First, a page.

Bonds In Conversation : The New Hawk Is A Meek Goose
The US market saw the lowest weekly high yield issuance volume since Aug 2011 even as demand resurfaces with a $ 680 mio inflow last week which followed a record breaking $ 7.1 bio outflow the week before.
Meanwhile we will be sitting through a period of food deflation in Singapore as embargoed supplies flood the market place so get ready for some dirt cheap Salmon and olive oil ! And not forgetting the Fukushima rice that we will be getting in the mail http://www.straitstimes.com/news/asia/east-asia/story/japan-resume-exports-rice-grown-fukushima-will-send-300kg-singapore-201408.
The week was all about the hawkish Fed minutes and, of course, about tonight (at about 10pm SG time) when Janet Yellen speaks at the Jackson Hole summit.
The market expectation is still for dovish comments out of Yellen which is giving both bonds and stocks the leg up while holding back the USD euphoria trade. And CNBC is right in suggesting that it is not for us to be ” judging whether policy is right or wrong, but working out what is likely” http://www.cnbc.com/id/101933852.
You see, we have always viewed bonds and equities as competing asset classes which is a fallacy in this new age of QE and all forms of value analysis are flawed.
We have to delve into the realm of human psychology here and I would like to share an interesting read from Pritchard in The Telegraph where Nobel laureate Prof Sims argues that the central banks have succeeded in instilling the mentality in most of us that we will be poorer in the future (deflationary) for all the QE that is happening now. http://blogs.telegraph.co.uk/finance/ambroseevans-pritchard/100027956/nobel-guru-fears-it-may-be-nigh-impossible-to-stop-deflation/
Even the most stalwart bears have backed down from their calls for a crash of bonds and stocks and Roubini is staying out of the headlines. Central bankers themselves are in conflict because they no longer sure about the outlook and hate to admit that it is bleak.
All this glumness only serves to make the new Hawk in town nothing but a mere Goose, if you ask me. It is Secular Complacency that has us all in thrall – https://tradehaven.net/market/how-about-secular-complacency/
Other news of the week include an under publicised official default in China for Chaori Solar as creditors approved a restructuring plan. http://www.bloomberg.com/news/2014-08-19/chaori-administrators-to-verify-overseas-assets-document-says.html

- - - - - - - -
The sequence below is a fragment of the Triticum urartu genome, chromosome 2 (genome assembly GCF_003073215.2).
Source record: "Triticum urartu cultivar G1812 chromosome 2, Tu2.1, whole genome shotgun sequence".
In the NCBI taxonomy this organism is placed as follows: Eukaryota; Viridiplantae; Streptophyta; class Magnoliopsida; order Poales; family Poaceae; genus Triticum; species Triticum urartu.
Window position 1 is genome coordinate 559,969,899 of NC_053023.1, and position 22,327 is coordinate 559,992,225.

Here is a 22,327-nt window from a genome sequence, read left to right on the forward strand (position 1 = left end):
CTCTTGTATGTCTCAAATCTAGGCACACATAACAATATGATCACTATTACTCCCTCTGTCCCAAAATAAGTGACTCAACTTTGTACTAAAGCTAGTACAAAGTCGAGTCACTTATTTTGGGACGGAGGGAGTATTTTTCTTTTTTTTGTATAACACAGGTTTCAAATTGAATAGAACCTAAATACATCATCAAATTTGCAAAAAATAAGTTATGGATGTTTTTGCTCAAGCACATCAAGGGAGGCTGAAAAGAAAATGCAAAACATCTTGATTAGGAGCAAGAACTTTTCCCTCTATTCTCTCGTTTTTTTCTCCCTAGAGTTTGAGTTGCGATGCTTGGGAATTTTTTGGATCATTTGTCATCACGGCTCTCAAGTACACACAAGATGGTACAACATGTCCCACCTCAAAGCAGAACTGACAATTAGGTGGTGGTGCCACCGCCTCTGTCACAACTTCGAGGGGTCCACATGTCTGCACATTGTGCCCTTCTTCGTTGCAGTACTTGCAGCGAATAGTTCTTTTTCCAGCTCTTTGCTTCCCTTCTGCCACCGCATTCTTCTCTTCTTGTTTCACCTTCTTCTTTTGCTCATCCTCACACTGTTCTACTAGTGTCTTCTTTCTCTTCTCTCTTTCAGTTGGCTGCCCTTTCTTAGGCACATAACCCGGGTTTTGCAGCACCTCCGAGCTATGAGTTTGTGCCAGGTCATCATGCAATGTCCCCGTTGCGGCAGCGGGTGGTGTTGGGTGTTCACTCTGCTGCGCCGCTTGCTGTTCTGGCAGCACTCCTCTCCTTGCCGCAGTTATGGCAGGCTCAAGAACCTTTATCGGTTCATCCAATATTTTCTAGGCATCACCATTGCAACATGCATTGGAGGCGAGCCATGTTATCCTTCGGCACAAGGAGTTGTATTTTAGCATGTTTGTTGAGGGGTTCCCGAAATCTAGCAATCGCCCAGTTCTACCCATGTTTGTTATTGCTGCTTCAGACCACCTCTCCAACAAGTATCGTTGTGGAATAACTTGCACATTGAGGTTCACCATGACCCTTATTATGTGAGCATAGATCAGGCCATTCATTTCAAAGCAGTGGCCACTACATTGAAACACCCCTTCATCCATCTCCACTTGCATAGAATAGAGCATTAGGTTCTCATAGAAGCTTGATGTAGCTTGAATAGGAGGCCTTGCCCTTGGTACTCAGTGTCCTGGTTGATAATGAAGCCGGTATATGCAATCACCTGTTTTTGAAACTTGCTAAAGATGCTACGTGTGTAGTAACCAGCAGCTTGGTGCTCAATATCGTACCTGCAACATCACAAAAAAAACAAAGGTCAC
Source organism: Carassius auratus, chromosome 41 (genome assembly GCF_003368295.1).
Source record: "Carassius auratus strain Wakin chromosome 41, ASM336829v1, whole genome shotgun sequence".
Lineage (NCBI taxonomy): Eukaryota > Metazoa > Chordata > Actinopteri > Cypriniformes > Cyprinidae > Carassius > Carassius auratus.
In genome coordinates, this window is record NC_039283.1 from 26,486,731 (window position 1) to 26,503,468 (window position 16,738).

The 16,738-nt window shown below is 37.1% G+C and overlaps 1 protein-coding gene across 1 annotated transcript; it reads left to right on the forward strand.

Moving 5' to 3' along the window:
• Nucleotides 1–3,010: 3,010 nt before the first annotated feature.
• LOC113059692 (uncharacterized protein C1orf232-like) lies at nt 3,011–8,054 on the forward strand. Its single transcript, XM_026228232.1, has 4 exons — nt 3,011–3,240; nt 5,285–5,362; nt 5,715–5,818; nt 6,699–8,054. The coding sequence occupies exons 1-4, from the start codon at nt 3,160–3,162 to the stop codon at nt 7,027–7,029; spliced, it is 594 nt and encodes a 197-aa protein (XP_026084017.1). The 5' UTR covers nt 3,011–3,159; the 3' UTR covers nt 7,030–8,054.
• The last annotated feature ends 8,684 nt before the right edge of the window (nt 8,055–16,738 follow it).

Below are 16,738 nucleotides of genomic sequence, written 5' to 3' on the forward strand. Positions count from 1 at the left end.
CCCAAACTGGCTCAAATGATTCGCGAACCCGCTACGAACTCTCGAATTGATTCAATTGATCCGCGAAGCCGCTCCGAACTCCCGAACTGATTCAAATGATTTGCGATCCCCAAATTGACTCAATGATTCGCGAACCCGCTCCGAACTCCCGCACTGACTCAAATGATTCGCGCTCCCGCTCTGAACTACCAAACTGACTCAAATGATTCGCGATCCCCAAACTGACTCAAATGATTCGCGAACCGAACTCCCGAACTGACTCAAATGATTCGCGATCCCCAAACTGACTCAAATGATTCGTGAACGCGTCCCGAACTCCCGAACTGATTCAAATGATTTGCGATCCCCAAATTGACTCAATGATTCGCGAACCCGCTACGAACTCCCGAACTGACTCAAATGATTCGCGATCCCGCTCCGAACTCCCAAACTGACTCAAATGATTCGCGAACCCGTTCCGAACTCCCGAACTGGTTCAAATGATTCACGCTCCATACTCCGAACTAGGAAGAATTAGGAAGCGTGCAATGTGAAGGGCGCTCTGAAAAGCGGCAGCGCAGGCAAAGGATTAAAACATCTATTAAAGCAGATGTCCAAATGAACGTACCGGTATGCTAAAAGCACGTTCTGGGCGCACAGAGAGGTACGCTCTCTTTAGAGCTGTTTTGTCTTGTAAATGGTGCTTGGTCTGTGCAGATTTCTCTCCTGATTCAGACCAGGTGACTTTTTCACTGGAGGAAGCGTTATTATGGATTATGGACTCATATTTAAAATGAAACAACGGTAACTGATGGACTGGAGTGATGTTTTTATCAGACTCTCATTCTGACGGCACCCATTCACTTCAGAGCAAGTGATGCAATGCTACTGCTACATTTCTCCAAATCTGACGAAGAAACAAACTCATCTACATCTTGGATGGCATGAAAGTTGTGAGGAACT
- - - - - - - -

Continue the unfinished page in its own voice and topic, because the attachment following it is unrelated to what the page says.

Chinese banks continue to raise funds announcing intentions for more capital raising in Tier 1 securities after flooding the markets with Tier 2 debt last week as real estate markets in China slowed which is a big concern because real estate investments comprise 16% of China’s GDP.
Not much in terms of new Asian issues this week. Sentiments in credit continue to hold bullish even with real estate weakness in China. This I suppose is because mainstream media has not caught on yet – that China real estate bonds make up 34% of total Asian HY issuance.
Image taken from BondVigilantes : http://investmentwatchblog.com/china-property-slump-could-spell-disaster-for-asian-high-yield-bond-market/
In Singapore, we had some nice issues this week in this insulated corner of the world that is planning for retirement in a large way. What better way to complement the Prime Minister’s speech than with tantalising new bond issues to remind investors of the need to bolster their legacies.
Warning signs remain as S&P ratings notes that nearly half of ALL RATED issuers are “Speculative” and a comment out of Stanchart on a vacuum created in the loan markets because issuers have all turned to bonds (sourgrapes ?).
“Aug. 21 (Bloomberg) — Loan volumes fell to equivalent of $693m in July, least since January, while bond sales rose to $2.4b, most since November, according to data compiled by Bloomberg.
“The fact that many midcap Singaporean companies have been able to secure bonds is creating a big supply vacuum in the loan market,” said Bryan Liew, Singapore-based head of Southeast Asia loan syndications at Standard Chartered
“There could be concern as to whether the bond investors actually do their homework in some of these new issuances, especially the new ones in the midcap”: Liew”
This observation is true in that loan markets are more stringent (takes several weeks for paperwork) and bond investors (especially retail) are undemanding on covenants such as today’s new Pacific Radiance issue which apparently does not have a change of control clause. We cannot blame retail investors because they are only given a window period of a few hours to decide if they want to subscribe and insufficient time (really) to do their due diligence.
I also note a funding spree out of Capitaland Group companies, Capitamalls, CapitaCommercial and Capitaland, all coming out to hit the market for bonds.
High grade stuff are hard to come by these days…..
Leaving you with the prices.
USD Bonds Listed In SGX and HK